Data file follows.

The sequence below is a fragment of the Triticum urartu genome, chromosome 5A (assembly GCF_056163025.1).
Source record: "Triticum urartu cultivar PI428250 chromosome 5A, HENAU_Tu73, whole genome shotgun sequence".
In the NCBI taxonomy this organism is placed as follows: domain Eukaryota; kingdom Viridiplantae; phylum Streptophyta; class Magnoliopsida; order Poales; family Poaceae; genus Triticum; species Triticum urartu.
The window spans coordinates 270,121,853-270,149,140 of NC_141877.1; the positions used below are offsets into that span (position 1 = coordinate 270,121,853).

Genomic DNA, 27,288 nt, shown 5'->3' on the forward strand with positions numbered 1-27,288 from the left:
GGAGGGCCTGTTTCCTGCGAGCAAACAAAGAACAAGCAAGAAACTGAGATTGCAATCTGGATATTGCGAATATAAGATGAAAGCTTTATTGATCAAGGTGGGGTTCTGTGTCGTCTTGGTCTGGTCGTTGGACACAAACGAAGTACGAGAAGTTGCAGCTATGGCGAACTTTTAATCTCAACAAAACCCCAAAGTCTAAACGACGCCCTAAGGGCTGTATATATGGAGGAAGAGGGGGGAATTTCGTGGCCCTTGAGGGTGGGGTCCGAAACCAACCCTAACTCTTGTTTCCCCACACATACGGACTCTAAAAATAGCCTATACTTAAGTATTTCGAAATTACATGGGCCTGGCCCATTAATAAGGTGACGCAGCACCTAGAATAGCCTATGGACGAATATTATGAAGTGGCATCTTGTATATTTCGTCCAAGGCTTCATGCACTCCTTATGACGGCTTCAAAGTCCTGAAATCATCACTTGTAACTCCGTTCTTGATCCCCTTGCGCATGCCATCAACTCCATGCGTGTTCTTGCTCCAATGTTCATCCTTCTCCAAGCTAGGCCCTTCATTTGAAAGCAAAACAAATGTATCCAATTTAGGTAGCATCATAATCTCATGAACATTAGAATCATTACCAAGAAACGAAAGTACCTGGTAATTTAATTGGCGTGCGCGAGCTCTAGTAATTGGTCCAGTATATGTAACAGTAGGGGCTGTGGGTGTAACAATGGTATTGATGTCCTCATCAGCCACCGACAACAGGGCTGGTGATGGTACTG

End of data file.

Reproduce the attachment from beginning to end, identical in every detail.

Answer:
The sequence below is a fragment of the Triticum urartu genome, chromosome 5A (assembly GCF_056163025.1).
Source record: "Triticum urartu cultivar PI428250 chromosome 5A, HENAU_Tu73, whole genome shotgun sequence".
In the NCBI taxonomy this organism is placed as follows: domain Eukaryota; kingdom Viridiplantae; phylum Streptophyta; class Magnoliopsida; order Poales; family Poaceae; genus Triticum; species Triticum urartu.
The window spans coordinates 270,121,853-270,149,140 of NC_141877.1; the positions used below are offsets into that span (position 1 = coordinate 270,121,853).

Genomic DNA, 27,288 nt, shown 5'->3' on the forward strand with positions numbered 1-27,288 from the left:
GGAGGGCCTGTTTCCTGCGAGCAAACAAAGAACAAGCAAGAAACTGAGATTGCAATCTGGATATTGCGAATATAAGATGAAAGCTTTATTGATCAAGGTGGGGTTCTGTGTCGTCTTGGTCTGGTCGTTGGACACAAACGAAGTACGAGAAGTTGCAGCTATGGCGAACTTTTAATCTCAACAAAACCCCAAAGTCTAAACGACGCCCTAAGGGCTGTATATATGGAGGAAGAGGGGGGAATTTCGTGGCCCTTGAGGGTGGGGTCCGAAACCAACCCTAACTCTTGTTTCCCCACACATACGGACTCTAAAAATAGCCTATACTTAAGTATTTCGAAATTACATGGGCCTGGCCCATTAATAAGGTGACGCAGCACCTAGAATAGCCTATGGACGAATATTATGAAGTGGCATCTTGTATATTTCGTCCAAGGCTTCATGCACTCCTTATGACGGCTTCAAAGTCCTGAAATCATCACTTGTAACTCCGTTCTTGATCCCCTTGCGCATGCCATCAACTCCATGCGTGTTCTTGCTCCAATGTTCATCCTTCTCCAAGCTAGGCCCTTCATTTGAAAGCAAAACAAATGTATCCAATTTAGGTAGCATCATAATCTCATGAACATTAGAATCATTACCAAGAAACGAAAGTACCTGGTAATTTAATTGGCGTGCGCGAGCTCTAGTAATTGGTCCAGTATATGTAACAGTAGGGGCTGTGGGTGTAACAATGGTATTGATGTCCTCATCAGCCACCGACAACAGGGCTGGTGATGGTACTG